Hackathon Prep Guide
Welcome to the inaugural ETH Chicago Hackathon. To help you make the most of this experience, we've put together a brief Hackathon Preparation Guide.
First, a link to The Hackathon Method by OpenUX.
This piece contains detailed data-driven advice for hackers participating in hackathons. We believe there's value for hackers of every experience level and recommend reading the report before the event.
Next, we present tips that have been honed over five years of hosting and participating in hackathons. While they may not answer every question you have, they're sure to make your time here more productive and enjoyable. Happy hacking!
Before the Hackathon
Understand the Theme and Rules
Make sure to familiarize yourself with our event's theme, schedule, and guidelines. Many of our sponsors provide valuable perks such as free credits, bounties, or grants for using their services, so don't miss out on these opportunities. Additionally, having a clear understanding of the event's timeline will enable you to manage your time more effectively.
Form Initial Teams & Ideas
Start brainstorming ideas ahead of the event but be open to change.
Assembling your team before the hackathon. If possible, meet up with your team ahead of time to discuss ideas, roles, and the skills each member brings.
Create a shared folder or repository where you can quickly access useful resources, code snippets, or other essential files.
During the Hackathon
Pick A Chain
Every chain has its own tooling, ecosystem, and tech stack. For example, switching from Ethereum to Starknet or Solana to Sui is not trivial.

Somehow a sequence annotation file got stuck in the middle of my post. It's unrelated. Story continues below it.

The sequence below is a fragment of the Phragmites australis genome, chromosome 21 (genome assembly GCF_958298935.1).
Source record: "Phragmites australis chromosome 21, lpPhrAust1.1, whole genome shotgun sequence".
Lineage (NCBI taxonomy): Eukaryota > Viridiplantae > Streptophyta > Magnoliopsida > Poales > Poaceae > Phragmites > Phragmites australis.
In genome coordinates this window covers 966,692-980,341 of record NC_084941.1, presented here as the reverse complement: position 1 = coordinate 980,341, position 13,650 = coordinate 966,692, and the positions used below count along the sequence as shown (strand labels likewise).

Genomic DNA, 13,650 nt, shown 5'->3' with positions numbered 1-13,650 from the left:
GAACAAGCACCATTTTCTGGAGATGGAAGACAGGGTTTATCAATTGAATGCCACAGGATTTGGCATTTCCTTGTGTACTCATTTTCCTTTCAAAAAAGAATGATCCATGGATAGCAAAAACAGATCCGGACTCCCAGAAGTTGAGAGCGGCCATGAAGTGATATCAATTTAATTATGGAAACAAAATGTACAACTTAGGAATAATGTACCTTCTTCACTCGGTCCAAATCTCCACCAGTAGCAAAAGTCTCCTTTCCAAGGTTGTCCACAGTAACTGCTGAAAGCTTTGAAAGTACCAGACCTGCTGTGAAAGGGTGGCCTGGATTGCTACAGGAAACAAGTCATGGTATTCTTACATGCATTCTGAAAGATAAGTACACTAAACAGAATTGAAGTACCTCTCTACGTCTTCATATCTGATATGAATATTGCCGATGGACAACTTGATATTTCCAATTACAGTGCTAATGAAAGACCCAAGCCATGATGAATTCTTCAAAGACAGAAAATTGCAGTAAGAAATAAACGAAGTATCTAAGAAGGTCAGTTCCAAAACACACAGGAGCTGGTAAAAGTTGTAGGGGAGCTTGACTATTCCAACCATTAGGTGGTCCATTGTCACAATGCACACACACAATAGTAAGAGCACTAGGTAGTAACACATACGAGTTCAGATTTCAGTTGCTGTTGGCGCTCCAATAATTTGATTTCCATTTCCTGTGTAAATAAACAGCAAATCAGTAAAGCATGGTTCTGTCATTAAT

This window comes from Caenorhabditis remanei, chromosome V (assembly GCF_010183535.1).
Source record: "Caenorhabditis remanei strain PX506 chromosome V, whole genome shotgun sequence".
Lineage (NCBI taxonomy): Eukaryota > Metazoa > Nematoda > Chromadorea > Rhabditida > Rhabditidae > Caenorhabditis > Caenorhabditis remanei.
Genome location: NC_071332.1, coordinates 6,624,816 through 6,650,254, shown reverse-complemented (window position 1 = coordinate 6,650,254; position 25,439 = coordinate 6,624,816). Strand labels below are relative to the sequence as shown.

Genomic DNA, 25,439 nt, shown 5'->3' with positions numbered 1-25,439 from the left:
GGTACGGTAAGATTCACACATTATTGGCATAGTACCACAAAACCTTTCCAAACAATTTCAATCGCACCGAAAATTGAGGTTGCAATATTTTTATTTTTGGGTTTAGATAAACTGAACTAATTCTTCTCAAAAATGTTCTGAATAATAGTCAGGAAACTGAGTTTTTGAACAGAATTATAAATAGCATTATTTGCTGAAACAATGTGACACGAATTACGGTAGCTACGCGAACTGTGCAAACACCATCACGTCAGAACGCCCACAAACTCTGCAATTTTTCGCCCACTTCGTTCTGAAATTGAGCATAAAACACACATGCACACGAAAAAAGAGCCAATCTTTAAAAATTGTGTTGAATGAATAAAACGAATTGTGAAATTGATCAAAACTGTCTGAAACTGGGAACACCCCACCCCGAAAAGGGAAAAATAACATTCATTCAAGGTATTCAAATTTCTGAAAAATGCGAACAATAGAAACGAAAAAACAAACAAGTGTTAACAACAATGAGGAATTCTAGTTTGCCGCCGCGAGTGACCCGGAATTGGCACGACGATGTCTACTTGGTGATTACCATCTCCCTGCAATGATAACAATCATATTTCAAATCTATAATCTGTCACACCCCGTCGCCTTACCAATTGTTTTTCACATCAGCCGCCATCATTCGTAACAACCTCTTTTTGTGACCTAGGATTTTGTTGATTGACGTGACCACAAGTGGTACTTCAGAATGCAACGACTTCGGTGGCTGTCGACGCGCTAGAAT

If you're a beginner our suggestion is to start with Ethereum.
Each chain uses its own set of programming languages. Common languages include:
EVM compatible: Solidity, Vyper, Huff, Yul
Rust compatible: Rust, Move (Rust based), Cairo (Rust Inspired)
Check out this guide about web3 programming languages.
Web3 development involves blockchains (as the server) and clients:
An essential part of web3 development is deploying to a chain, and then ensuring it operates as expected.
The second part is to call service from a client.
The chain is now the server, while the client remains the client.
On the “server” side, you’ll need
A Virtual Machine (VM) to run code. In Ethereum it's known as the EVM or Ethereum Virtual Machine.
Various tools to write, compile, and test your code. Using Solidity as an example, you may use an online IDE such as Remix or ChainIDE. An online IDE can be a great place to begin for simple contract deployment.
A Local Framework such as Truffle, Hardhat, or Brownie. Any of these options satisfy serious web3 development. Frameworks often require terminal installation but are powerful.
A wallet to interact with the blockchain and deploy your contract. All wallets require tokens. Popular wallets include:
- Trust Wallet
- Coinbase Wallet
On the “client” side, you’ll need:
A node. Nodes are the connecting point of the blockchain. You need to connect to a node to query and update the data in the blockchain. Popular nodes include:
EVM: Infura, Alchemy, QuikNode
Near Protocol: NEAR Nodes
Solana: Helius, QuickNode
APIs are your friend. Some libraries simplify the node communication process to one line of code. For example, to talk to an Ethereum node, you may use
Web3.py, Go, or Geth for Python
An App such as Uniswap, Aave, Compound, or OpenSea to access and update on-chain data, which is connected through a wallet.
Be Realistic and Strategize